Seventy-four year old Terry Harris could become the country's most popular tagger if local authorities fail to take action against the company behind dirty jokes on campervans.

Whangarei District Council has the power to fine notorious campervan company Wicked Campers up to $20,000 if it does nothing about an offensive slogan on one of its vans cruising Waipu, near Whangarei.

The van was spotted on January 21 by Mangawhai resident Terry Harris, 74.

"There it was, in very large colourful lettering," Mr Harris said. "My wife and I were blown away. What if one had one's children or one's grandchildren or overseas visitors in the car?"


Mr Harris questioned what the council was waiting for and said local police seemed at a loss as to what to do about the van.

"I'm pleased they've made the noise ... But we have trustworthy witnesses and the number plate. What's stopping them doing it now?

"When I was told that the police couldn't do anything about it, I said perhaps I should become the most popular tagger in New Zealand and cover it up."

WDC group manager of district living Paul Dell has written to Wicked Campers' director John Webb advising fines of up to $20,000 are possible if the messages continue to be displayed in Whangarei. The camper breached the signage bylaw, which states "no person shall erect or display any sign that explicitly or implicitly is objectionable or offensive".

Mr Dell acknowledged there were differing views on what could be considered objectionable.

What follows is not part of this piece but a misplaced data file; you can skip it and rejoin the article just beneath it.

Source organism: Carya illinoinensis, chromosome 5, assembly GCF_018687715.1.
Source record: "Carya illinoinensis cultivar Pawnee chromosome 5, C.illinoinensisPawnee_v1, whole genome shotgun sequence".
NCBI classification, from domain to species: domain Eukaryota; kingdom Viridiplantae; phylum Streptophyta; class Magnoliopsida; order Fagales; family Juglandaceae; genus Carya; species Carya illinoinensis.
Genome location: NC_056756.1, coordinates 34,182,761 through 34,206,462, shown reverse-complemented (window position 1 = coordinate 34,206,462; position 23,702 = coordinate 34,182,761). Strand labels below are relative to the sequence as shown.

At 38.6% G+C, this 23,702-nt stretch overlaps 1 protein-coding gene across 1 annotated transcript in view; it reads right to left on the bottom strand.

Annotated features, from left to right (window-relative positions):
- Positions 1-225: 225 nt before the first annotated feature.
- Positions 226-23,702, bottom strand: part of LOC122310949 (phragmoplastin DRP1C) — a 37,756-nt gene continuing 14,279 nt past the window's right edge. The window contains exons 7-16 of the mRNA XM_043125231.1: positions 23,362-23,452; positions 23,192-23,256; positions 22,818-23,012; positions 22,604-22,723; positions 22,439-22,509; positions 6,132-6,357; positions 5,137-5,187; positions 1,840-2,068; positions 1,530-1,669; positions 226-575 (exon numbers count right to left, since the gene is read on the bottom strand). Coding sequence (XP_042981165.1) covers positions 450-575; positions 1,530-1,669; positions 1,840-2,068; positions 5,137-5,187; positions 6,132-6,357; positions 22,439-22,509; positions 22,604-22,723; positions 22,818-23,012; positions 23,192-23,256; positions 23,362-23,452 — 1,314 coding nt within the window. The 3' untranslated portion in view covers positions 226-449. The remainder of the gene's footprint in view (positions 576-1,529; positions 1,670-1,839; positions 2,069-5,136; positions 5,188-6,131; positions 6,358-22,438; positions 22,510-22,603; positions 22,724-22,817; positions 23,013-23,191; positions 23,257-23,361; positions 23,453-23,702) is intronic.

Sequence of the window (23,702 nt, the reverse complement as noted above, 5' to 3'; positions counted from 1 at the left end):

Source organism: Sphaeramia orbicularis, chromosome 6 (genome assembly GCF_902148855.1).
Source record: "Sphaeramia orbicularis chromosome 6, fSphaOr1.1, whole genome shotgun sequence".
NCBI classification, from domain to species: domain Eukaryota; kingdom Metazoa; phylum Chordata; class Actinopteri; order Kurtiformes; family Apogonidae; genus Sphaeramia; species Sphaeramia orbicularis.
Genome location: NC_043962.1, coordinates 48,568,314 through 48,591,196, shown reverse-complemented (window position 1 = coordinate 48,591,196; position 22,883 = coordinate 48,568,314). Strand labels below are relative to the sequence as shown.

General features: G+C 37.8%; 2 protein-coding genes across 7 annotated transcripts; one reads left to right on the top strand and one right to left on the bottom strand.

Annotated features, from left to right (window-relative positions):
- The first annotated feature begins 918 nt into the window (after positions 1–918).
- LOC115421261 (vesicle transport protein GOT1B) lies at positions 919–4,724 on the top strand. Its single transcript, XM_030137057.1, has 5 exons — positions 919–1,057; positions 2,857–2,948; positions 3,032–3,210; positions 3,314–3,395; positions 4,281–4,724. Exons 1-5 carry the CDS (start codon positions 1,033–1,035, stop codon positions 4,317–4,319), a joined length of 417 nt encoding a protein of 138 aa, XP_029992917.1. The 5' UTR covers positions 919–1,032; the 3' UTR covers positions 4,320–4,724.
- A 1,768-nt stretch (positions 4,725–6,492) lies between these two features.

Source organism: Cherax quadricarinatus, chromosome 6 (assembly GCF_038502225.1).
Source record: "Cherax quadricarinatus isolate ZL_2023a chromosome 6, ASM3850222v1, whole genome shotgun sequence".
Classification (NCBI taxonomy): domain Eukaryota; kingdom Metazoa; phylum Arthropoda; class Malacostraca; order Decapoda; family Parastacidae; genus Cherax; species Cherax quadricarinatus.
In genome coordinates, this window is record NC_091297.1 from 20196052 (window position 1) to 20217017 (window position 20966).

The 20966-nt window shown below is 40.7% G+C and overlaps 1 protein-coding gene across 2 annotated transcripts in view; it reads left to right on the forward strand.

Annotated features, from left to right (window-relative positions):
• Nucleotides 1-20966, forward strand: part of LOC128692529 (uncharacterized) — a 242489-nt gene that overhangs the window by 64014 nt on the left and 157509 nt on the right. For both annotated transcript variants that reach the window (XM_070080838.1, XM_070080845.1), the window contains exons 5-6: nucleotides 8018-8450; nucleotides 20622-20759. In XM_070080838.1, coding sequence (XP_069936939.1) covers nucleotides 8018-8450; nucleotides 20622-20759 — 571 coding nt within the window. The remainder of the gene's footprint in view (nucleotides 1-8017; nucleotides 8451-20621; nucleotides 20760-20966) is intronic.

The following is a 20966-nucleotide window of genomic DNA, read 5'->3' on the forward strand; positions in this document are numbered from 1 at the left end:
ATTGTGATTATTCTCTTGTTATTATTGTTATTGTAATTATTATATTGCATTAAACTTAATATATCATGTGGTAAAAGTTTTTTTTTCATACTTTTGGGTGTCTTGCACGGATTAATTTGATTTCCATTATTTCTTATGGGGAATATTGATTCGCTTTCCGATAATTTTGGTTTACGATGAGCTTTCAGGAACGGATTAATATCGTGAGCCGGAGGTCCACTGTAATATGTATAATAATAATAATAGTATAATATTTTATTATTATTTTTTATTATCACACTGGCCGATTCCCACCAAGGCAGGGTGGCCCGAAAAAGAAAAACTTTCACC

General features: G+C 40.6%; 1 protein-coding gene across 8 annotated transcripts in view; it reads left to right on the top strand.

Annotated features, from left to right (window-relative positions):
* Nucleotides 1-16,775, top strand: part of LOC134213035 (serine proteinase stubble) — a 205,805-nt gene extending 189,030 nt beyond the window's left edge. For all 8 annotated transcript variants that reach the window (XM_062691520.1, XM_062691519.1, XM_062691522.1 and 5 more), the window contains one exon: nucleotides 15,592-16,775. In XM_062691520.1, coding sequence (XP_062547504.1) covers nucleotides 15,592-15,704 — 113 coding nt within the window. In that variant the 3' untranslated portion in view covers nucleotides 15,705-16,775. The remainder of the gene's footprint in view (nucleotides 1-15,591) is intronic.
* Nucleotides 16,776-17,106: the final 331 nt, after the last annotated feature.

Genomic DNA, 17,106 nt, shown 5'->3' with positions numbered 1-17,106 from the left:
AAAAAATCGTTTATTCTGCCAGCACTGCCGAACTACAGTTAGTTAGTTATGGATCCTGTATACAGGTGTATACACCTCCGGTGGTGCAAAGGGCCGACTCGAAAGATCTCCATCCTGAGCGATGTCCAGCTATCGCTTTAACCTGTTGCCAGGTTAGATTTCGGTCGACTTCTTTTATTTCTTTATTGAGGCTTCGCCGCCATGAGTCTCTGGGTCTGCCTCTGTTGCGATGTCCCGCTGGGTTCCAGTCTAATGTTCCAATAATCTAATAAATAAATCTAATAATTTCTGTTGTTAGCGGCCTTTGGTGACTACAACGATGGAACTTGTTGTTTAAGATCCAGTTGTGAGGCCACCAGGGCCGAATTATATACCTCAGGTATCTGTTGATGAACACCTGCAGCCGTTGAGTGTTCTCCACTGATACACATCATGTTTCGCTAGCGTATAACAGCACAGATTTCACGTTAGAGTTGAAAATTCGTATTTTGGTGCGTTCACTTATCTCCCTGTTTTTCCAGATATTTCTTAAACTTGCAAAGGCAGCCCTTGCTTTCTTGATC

He referred to the Broadcasting Standards Authority list of unacceptable words, which ranked two words on the van at 12th and 14th.

"In this case we consider it objectionable particularly as it can be seen and read by anyone of any age," he said.

WDC would be the first in New Zealand to take legal action against the company, which had courted controversy here and in Australia for the boorish and misogynistic slogans painted on its vans.

In the past, Wicked Campers has ignored censures from the Advertising Standards Authorities and pleas from Women's Refuge to remove messages promoting violence towards women.

The company last year said its slogans were monitored by "super monkeys" backed by a legal team of three "crayon-wielding possums and one very good-looking banana".

Whangarei MP Dr Shane Reti referred the matter to WDC and tourism officials after Mr Harris contacted him. Dr Reti said the language was "disgraceful" and needed to be removed from the public eye. He said he was pleased with the council's response.

"I'm chasing this up because I don't want to have to explain to my grandkids what some of these words mean, and shouldn't have to," he said.

When asked whether it was the sentiment or the language he objected to, Dr Reti said it was "primarily the language".